Albertans began prospecting for “black gold” more than a century ago. Years and years of drilling for oil and natural gas has resulted in more than just wealth for the province—it’s resulted in hundreds of thousands of wells dotting the landscape in various states of disrepair.
The Alberta Energy Regulator (AER) requires companies—also referred to as “licensees”—to make sure that wells pose no threat to public safety or the environment. This goes for wells that are categorized as inactive, suspended, abandoned, reclaimed, and orphaned.
The AER also ensures that Albertans are protected from the cost of abandoning and reclaiming upstream oil and gas wells, facilities, pipelines, and their associated sites.
While wells may differ slightly depending on the type or location, the graphic below demonstrates how wells in different phases of the energy life cycle may look.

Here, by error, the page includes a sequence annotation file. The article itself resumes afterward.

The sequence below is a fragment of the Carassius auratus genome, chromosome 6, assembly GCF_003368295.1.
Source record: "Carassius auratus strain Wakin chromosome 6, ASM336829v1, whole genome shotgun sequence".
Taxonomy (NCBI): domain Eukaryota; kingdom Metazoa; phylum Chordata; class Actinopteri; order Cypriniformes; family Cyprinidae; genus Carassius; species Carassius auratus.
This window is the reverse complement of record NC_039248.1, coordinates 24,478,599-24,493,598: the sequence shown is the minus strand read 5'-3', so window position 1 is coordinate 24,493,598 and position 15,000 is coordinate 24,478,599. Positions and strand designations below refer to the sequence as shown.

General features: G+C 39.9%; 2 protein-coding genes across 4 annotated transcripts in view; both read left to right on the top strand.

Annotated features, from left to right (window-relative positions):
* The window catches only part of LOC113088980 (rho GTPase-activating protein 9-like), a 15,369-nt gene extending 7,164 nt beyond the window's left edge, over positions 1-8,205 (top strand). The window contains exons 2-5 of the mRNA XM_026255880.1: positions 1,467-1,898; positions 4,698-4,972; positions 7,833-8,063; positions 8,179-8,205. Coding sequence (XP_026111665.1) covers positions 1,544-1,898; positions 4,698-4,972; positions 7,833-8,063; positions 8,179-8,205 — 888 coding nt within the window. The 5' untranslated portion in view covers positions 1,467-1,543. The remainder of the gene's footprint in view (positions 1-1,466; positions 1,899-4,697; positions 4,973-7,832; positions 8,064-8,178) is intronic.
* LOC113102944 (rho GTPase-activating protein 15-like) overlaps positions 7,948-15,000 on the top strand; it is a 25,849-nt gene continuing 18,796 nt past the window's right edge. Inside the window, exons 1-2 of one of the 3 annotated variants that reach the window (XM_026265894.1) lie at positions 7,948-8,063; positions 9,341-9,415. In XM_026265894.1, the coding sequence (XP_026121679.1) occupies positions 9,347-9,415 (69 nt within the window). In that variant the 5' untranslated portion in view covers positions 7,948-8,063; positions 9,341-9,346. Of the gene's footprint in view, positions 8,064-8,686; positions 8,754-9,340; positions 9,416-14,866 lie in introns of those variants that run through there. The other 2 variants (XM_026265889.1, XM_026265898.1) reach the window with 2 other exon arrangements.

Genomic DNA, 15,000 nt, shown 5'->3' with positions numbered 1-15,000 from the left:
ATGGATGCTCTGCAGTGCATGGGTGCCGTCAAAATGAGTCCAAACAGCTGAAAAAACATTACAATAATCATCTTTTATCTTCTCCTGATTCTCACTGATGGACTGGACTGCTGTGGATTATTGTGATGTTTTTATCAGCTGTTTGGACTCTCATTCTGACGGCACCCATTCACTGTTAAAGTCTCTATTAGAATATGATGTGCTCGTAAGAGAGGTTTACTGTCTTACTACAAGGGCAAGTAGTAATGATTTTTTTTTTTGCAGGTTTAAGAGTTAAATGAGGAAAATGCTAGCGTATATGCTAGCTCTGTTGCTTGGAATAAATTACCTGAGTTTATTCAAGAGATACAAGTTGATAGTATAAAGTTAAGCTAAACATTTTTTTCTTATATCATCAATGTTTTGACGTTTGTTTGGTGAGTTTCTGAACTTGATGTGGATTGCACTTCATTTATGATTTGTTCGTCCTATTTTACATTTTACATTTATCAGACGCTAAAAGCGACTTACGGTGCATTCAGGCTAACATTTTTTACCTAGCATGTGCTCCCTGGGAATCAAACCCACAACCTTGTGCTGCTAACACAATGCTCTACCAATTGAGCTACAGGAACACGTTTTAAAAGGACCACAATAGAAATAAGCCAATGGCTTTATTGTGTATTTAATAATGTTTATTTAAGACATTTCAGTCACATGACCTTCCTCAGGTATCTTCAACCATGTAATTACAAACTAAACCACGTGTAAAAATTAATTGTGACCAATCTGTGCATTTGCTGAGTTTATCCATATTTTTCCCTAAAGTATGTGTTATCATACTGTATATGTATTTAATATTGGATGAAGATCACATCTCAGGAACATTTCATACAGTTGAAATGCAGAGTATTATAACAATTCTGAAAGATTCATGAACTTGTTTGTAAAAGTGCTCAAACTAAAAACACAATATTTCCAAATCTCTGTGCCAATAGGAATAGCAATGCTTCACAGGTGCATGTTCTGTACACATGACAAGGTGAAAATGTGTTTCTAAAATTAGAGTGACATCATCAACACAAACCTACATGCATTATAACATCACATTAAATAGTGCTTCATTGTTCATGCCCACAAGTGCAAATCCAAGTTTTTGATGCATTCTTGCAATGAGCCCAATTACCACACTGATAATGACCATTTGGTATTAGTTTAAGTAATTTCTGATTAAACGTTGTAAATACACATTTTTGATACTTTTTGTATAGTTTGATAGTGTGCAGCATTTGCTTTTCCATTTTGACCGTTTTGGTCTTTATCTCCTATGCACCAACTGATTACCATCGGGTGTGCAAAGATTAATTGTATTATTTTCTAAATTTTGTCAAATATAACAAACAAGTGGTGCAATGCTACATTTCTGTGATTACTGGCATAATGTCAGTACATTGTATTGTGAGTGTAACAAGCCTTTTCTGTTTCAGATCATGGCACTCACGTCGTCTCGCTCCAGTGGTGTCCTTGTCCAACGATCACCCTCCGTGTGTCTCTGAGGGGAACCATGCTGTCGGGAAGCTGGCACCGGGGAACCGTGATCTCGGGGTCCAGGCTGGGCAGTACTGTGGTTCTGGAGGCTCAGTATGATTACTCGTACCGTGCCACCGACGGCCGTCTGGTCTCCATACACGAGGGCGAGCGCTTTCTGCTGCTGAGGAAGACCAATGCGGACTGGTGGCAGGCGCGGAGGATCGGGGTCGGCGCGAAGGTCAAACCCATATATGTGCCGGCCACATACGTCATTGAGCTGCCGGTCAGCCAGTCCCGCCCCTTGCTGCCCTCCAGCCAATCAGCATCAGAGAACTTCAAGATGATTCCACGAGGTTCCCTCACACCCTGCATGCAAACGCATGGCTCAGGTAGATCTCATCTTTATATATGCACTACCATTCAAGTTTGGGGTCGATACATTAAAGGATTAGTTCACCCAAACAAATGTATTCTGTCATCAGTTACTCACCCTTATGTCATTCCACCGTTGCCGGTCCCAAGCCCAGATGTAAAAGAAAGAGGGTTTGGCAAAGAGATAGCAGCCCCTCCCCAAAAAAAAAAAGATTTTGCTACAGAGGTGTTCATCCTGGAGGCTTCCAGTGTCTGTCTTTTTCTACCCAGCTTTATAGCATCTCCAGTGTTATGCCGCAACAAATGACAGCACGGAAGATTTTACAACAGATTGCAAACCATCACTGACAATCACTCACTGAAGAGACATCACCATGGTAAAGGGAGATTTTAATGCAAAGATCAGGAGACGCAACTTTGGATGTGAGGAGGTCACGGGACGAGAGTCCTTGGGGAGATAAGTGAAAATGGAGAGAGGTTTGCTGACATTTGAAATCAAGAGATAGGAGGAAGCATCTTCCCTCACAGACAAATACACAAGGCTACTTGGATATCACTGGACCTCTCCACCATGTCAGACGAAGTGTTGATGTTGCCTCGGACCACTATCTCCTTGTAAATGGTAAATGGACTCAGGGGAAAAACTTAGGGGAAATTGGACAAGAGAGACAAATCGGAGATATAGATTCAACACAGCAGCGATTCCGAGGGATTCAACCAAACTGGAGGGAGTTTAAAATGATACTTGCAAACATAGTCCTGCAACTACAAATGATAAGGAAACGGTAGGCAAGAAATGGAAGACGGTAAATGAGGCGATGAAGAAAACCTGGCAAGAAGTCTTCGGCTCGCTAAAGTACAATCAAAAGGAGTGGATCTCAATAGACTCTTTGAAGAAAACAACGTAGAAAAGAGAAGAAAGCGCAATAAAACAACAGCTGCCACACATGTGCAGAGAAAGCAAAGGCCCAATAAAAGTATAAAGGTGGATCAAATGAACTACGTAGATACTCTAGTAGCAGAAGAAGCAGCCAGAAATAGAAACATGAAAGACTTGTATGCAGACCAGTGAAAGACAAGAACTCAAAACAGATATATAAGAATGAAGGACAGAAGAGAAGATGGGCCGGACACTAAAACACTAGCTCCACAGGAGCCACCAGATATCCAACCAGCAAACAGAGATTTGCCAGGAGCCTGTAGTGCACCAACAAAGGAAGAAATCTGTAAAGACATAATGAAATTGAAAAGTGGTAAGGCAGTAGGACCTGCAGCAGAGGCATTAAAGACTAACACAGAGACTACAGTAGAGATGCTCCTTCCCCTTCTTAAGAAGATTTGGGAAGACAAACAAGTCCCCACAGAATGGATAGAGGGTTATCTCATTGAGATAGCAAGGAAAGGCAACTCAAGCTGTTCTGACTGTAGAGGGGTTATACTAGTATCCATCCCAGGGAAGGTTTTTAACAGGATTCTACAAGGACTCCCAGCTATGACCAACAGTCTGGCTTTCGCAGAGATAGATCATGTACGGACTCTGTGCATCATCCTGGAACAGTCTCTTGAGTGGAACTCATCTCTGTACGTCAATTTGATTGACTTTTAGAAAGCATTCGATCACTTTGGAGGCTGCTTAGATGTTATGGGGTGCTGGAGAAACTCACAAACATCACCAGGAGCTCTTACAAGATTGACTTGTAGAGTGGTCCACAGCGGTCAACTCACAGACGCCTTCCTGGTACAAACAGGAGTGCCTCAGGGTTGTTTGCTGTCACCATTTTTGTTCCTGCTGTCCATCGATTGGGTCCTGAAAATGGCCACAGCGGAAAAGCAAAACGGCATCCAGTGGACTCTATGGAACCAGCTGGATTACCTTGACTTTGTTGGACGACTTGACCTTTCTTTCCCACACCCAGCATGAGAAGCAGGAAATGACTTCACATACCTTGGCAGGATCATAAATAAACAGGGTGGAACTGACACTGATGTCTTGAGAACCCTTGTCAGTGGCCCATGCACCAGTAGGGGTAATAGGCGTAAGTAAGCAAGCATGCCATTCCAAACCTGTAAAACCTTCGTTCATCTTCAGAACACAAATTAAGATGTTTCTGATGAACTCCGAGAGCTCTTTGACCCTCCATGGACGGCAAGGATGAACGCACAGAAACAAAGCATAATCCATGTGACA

Orphan wells can be in any state: inactive, suspended, abandoned, or even producing. A well is considered orphaned when a licensee becomes defunct without having properly abandoned the well and reclaimed the well site. If this happens, the AER orders anyone who benefits from or has a legal interest in the well to abandon and reclaim it. If there is no responsible party, the AER deems the well and associated sites to be orphaned. The Orphan Well Association then takes over the care and custody of the infrastructure and sites.